Graham Reid | | 1 min read
This superb and astonishingly easy recipe comes courtesy of Scotty Newcombe, chef at Lake Brunner Lodge in the South Island of New Zealand.
Lake Brunner Lodge is one of those ideal retreats where you have nature on your doorstep and you can fish for brown trout or salmon, wander through the bush or along the shores of photogenic Lake Brunner, or just indulge in the peaceful ambience of the lodge.
Add to that dinners by Scotty and you are somewhere near Paradise. Scotty has been most things in his life, but cooking is his calling. Try this recipe and you'll see what I mean.
It'll serve four but you can meddle with amounts for fewer or more people.
a dozen or so slices of salmon
decent sized scallops (a dozen should do it)
For the buerre blanc: 1 onion finely diced; 1 clove of garlic mashed; 2 teaspoons of dill (fresh is fine but dried is better); 1 teaspoon of tumeric; 300mls of white wine (chardonnay for preference); 150mls of fish stock; 1 litre of cream; 2 red capsicum finely diced; and salt and pepper as required.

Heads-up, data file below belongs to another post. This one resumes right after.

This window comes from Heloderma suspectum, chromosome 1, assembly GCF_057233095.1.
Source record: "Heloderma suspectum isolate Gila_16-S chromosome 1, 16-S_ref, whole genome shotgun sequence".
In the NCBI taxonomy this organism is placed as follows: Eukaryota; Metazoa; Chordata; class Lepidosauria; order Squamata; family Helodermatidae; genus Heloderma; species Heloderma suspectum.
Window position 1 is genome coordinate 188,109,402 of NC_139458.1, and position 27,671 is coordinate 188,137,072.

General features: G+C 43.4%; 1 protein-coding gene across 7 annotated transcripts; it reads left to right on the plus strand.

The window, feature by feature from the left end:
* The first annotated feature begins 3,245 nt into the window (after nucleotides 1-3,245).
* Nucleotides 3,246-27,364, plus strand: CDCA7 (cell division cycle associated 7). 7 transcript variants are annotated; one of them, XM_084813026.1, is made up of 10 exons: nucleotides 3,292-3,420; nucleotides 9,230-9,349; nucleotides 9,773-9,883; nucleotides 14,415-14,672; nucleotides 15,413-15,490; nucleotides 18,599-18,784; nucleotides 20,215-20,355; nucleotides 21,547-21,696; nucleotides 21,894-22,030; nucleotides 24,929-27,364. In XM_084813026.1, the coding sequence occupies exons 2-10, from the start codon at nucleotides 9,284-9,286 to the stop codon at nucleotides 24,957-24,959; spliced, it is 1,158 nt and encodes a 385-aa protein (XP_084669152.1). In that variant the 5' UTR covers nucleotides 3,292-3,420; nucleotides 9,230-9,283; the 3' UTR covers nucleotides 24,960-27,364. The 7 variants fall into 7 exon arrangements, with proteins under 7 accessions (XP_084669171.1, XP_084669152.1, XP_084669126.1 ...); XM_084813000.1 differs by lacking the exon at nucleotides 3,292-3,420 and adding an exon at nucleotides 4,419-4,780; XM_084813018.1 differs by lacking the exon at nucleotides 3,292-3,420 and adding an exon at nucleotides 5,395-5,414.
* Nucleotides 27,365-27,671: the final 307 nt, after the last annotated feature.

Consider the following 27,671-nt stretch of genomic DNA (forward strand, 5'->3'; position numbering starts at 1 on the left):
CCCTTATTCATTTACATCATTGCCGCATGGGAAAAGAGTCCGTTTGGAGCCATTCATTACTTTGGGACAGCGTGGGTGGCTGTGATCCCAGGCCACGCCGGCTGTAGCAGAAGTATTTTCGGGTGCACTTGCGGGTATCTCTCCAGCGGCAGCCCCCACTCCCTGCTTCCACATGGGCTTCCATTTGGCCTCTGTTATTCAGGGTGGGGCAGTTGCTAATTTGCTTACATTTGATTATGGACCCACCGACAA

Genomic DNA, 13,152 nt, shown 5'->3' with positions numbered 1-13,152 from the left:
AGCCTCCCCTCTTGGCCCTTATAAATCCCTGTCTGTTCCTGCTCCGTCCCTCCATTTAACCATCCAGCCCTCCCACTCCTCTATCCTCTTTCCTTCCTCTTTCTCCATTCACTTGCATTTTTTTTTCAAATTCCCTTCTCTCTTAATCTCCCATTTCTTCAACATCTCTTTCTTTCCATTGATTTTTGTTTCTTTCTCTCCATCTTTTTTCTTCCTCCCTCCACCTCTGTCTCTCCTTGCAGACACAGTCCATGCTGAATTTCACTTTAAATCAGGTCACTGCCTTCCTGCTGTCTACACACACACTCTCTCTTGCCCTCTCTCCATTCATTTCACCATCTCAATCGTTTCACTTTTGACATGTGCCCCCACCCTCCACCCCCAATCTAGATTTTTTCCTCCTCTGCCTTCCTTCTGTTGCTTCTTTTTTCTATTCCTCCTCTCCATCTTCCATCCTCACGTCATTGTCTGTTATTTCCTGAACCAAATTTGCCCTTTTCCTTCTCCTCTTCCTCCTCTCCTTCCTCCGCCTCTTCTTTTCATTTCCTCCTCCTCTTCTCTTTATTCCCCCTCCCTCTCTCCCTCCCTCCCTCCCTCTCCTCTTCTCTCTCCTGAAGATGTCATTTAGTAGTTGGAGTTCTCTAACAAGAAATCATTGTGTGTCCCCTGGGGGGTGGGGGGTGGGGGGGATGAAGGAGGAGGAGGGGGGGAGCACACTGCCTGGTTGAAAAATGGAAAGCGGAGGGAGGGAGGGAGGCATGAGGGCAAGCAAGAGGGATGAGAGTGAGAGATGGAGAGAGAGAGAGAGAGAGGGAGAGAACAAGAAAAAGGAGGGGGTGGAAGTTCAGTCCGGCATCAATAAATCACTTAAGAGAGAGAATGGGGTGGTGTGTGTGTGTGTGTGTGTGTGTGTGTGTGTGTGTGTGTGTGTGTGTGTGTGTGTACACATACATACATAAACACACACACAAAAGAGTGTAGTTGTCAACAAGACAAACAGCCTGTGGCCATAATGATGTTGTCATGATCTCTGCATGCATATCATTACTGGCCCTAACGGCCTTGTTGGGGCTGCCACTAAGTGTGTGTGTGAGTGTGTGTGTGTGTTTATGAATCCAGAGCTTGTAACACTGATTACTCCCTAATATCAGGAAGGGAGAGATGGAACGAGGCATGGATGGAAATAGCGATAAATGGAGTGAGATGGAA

Lay two sheets of filo pastry (brushed with butter) on a greased tray, layer with slices of fresh salmon. (It is better to ask your fishmonger to slice the salmon for you, it can be awkward and you might miss one of those annoyingly small bones)
Layer over two more sheets of buttered filo then add on some washed fresh spinach which has been wilted in a straight dry pan of heat.
Then two more filo sheets and a layer of fresh scallops (a dozen at least, says Scotty).
Two more sheets of buttered filo, then fold the ends into a parcel.
Top with a further sheet of filo to keep the folded ends sealed.
Bake for 15 - 20 minutes at 200 degrees C until golden brown.
(Note from Scotty here: there is no seasoning added for a good reason, the salt from the salmon and scallops brings out the taste.)
Now make the buerre blanc: Sweat the onions in garlic and add half the capsicum and tumeric. Add the wine and reduce by half. Add the stock and bring to the boil. Add the cream and reduce to the required consistency, which is thick but runny. (You may cheat here and thicken with butter and flour).
Add the dill just before you are ready to serve.
Pour sparingly over the filo parcel, and keep the rest on the table for those who go, "Oh wow, that's superb. What is that?"